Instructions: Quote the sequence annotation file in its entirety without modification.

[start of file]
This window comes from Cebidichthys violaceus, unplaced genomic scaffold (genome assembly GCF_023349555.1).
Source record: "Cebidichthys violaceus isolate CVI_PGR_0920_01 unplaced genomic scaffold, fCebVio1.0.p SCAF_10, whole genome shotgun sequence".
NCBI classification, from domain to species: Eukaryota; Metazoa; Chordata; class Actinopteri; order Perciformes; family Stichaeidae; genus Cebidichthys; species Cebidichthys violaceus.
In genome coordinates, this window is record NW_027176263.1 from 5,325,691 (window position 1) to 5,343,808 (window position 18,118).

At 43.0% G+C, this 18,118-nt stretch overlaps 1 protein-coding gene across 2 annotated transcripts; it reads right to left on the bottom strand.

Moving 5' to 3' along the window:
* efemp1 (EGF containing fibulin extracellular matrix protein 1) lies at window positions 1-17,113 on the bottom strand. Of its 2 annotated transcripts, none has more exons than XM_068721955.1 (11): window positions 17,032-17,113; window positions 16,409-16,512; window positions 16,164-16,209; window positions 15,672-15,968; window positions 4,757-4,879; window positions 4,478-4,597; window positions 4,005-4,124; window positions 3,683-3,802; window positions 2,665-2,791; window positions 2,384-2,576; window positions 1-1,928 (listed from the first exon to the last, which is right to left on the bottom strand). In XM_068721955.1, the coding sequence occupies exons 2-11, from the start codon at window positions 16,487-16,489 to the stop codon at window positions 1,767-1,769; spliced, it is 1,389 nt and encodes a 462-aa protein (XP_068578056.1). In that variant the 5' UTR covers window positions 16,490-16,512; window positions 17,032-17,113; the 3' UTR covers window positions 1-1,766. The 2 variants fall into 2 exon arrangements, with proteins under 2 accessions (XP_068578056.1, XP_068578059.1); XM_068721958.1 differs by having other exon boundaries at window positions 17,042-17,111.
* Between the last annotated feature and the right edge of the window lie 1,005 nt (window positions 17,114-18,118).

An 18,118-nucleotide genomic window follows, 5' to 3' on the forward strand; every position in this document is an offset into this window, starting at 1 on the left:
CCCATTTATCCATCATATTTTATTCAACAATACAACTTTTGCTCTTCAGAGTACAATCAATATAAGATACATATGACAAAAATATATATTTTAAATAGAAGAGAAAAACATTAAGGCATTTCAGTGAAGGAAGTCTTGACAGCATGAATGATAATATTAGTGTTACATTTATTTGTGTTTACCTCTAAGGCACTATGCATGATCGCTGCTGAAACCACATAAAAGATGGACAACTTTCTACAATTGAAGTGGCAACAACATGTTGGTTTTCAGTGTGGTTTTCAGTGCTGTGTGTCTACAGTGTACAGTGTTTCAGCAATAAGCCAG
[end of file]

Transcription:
This window comes from Cebidichthys violaceus, unplaced genomic scaffold (genome assembly GCF_023349555.1).
Source record: "Cebidichthys violaceus isolate CVI_PGR_0920_01 unplaced genomic scaffold, fCebVio1.0.p SCAF_10, whole genome shotgun sequence".
NCBI classification, from domain to species: Eukaryota; Metazoa; Chordata; class Actinopteri; order Perciformes; family Stichaeidae; genus Cebidichthys; species Cebidichthys violaceus.
In genome coordinates, this window is record NW_027176263.1 from 5,325,691 (window position 1) to 5,343,808 (window position 18,118).

At 43.0% G+C, this 18,118-nt stretch overlaps 1 protein-coding gene across 2 annotated transcripts; it reads right to left on the bottom strand.

Moving 5' to 3' along the window:
* efemp1 (EGF containing fibulin extracellular matrix protein 1) lies at window positions 1-17,113 on the bottom strand. Of its 2 annotated transcripts, none has more exons than XM_068721955.1 (11): window positions 17,032-17,113; window positions 16,409-16,512; window positions 16,164-16,209; window positions 15,672-15,968; window positions 4,757-4,879; window positions 4,478-4,597; window positions 4,005-4,124; window positions 3,683-3,802; window positions 2,665-2,791; window positions 2,384-2,576; window positions 1-1,928 (listed from the first exon to the last, which is right to left on the bottom strand). In XM_068721955.1, the coding sequence occupies exons 2-11, from the start codon at window positions 16,487-16,489 to the stop codon at window positions 1,767-1,769; spliced, it is 1,389 nt and encodes a 462-aa protein (XP_068578056.1). In that variant the 5' UTR covers window positions 16,490-16,512; window positions 17,032-17,113; the 3' UTR covers window positions 1-1,766. The 2 variants fall into 2 exon arrangements, with proteins under 2 accessions (XP_068578056.1, XP_068578059.1); XM_068721958.1 differs by having other exon boundaries at window positions 17,042-17,111.
* Between the last annotated feature and the right edge of the window lie 1,005 nt (window positions 17,114-18,118).

An 18,118-nucleotide genomic window follows, 5' to 3' on the forward strand; every position in this document is an offset into this window, starting at 1 on the left:
CCCATTTATCCATCATATTTTATTCAACAATACAACTTTTGCTCTTCAGAGTACAATCAATATAAGATACATATGACAAAAATATATATTTTAAATAGAAGAGAAAAACATTAAGGCATTTCAGTGAAGGAAGTCTTGACAGCATGAATGATAATATTAGTGTTACATTTATTTGTGTTTACCTCTAAGGCACTATGCATGATCGCTGCTGAAACCACATAAAAGATGGACAACTTTCTACAATTGAAGTGGCAACAACATGTTGGTTTTCAGTGTGGTTTTCAGTGCTGTGTGTCTACAGTGTACAGTGTTTCAGCAATAAGCCAG